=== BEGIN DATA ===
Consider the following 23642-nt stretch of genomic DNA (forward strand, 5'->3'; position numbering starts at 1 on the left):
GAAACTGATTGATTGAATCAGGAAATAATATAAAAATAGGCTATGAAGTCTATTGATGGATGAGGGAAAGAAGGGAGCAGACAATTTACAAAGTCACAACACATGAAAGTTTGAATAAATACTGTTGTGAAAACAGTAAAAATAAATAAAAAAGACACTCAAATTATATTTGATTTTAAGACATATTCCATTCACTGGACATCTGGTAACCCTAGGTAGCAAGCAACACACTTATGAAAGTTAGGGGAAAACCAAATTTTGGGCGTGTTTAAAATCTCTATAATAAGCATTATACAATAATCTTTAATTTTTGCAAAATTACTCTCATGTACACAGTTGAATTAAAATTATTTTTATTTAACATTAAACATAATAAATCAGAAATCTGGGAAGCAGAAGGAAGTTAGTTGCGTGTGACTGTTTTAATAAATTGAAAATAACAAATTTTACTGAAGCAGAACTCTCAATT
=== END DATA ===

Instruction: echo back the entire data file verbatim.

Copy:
Consider the following 23642-nt stretch of genomic DNA (forward strand, 5'->3'; position numbering starts at 1 on the left):
GAAACTGATTGATTGAATCAGGAAATAATATAAAAATAGGCTATGAAGTCTATTGATGGATGAGGGAAAGAAGGGAGCAGACAATTTACAAAGTCACAACACATGAAAGTTTGAATAAATACTGTTGTGAAAACAGTAAAAATAAATAAAAAAGACACTCAAATTATATTTGATTTTAAGACATATTCCATTCACTGGACATCTGGTAACCCTAGGTAGCAAGCAACACACTTATGAAAGTTAGGGGAAAACCAAATTTTGGGCGTGTTTAAAATCTCTATAATAAGCATTATACAATAATCTTTAATTTTTGCAAAATTACTCTCATGTACACAGTTGAATTAAAATTATTTTTATTTAACATTAAACATAATAAATCAGAAATCTGGGAAGCAGAAGGAAGTTAGTTGCGTGTGACTGTTTTAATAAATTGAAAATAACAAATTTTACTGAAGCAGAACTCTCAATT